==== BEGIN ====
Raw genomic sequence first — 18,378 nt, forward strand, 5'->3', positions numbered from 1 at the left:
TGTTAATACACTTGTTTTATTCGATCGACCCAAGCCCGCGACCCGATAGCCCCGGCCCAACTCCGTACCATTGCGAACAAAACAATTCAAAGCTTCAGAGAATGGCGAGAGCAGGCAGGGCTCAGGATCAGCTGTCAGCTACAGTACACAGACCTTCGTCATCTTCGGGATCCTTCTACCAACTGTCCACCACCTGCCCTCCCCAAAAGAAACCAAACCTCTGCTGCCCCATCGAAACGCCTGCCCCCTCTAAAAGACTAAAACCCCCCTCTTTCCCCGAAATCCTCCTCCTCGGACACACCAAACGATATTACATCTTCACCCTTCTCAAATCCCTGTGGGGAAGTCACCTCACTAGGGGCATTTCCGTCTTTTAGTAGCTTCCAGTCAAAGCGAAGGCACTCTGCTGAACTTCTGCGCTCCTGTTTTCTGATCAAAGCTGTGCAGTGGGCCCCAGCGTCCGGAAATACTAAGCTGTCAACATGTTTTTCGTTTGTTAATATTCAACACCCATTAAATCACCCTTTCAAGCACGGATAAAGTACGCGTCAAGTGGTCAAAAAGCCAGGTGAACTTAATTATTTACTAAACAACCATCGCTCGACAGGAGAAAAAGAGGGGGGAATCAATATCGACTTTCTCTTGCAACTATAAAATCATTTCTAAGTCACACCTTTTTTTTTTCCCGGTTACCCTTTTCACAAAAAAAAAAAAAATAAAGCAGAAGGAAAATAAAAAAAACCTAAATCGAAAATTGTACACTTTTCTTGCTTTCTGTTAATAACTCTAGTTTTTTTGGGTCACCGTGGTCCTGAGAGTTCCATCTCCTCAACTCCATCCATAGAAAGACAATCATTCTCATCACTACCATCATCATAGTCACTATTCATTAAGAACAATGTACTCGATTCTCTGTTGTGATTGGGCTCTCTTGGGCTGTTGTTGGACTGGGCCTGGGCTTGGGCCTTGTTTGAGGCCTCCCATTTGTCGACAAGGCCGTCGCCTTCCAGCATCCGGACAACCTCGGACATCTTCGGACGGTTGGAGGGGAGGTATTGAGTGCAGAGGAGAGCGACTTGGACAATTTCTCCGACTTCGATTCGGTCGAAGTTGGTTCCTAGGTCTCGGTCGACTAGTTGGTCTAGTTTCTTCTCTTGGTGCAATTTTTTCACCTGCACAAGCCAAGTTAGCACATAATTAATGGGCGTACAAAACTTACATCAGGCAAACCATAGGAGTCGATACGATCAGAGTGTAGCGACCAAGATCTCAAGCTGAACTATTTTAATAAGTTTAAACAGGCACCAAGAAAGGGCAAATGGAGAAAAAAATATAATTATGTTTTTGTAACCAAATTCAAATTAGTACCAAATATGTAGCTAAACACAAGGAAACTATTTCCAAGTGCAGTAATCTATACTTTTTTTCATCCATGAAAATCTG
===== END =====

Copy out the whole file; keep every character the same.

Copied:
Raw genomic sequence first — 18,378 nt, forward strand, 5'->3', positions numbered from 1 at the left:
TGTTAATACACTTGTTTTATTCGATCGACCCAAGCCCGCGACCCGATAGCCCCGGCCCAACTCCGTACCATTGCGAACAAAACAATTCAAAGCTTCAGAGAATGGCGAGAGCAGGCAGGGCTCAGGATCAGCTGTCAGCTACAGTACACAGACCTTCGTCATCTTCGGGATCCTTCTACCAACTGTCCACCACCTGCCCTCCCCAAAAGAAACCAAACCTCTGCTGCCCCATCGAAACGCCTGCCCCCTCTAAAAGACTAAAACCCCCCTCTTTCCCCGAAATCCTCCTCCTCGGACACACCAAACGATATTACATCTTCACCCTTCTCAAATCCCTGTGGGGAAGTCACCTCACTAGGGGCATTTCCGTCTTTTAGTAGCTTCCAGTCAAAGCGAAGGCACTCTGCTGAACTTCTGCGCTCCTGTTTTCTGATCAAAGCTGTGCAGTGGGCCCCAGCGTCCGGAAATACTAAGCTGTCAACATGTTTTTCGTTTGTTAATATTCAACACCCATTAAATCACCCTTTCAAGCACGGATAAAGTACGCGTCAAGTGGTCAAAAAGCCAGGTGAACTTAATTATTTACTAAACAACCATCGCTCGACAGGAGAAAAAGAGGGGGGAATCAATATCGACTTTCTCTTGCAACTATAAAATCATTTCTAAGTCACACCTTTTTTTTTTCCCGGTTACCCTTTTCACAAAAAAAAAAAAAATAAAGCAGAAGGAAAATAAAAAAAACCTAAATCGAAAATTGTACACTTTTCTTGCTTTCTGTTAATAACTCTAGTTTTTTTGGGTCACCGTGGTCCTGAGAGTTCCATCTCCTCAACTCCATCCATAGAAAGACAATCATTCTCATCACTACCATCATCATAGTCACTATTCATTAAGAACAATGTACTCGATTCTCTGTTGTGATTGGGCTCTCTTGGGCTGTTGTTGGACTGGGCCTGGGCTTGGGCCTTGTTTGAGGCCTCCCATTTGTCGACAAGGCCGTCGCCTTCCAGCATCCGGACAACCTCGGACATCTTCGGACGGTTGGAGGGGAGGTATTGAGTGCAGAGGAGAGCGACTTGGACAATTTCTCCGACTTCGATTCGGTCGAAGTTGGTTCCTAGGTCTCGGTCGACTAGTTGGTCTAGTTTCTTCTCTTGGTGCAATTTTTTCACCTGCACAAGCCAAGTTAGCACATAATTAATGGGCGTACAAAACTTACATCAGGCAAACCATAGGAGTCGATACGATCAGAGTGTAGCGACCAAGATCTCAAGCTGAACTATTTTAATAAGTTTAAACAGGCACCAAGAAAGGGCAAATGGAGAAAAAAATATAATTATGTTTTTGTAACCAAATTCAAATTAGTACCAAATATGTAGCTAAACACAAGGAAACTATTTCCAAGTGCAGTAATCTATACTTTTTTTCATCCATGAAAATCTG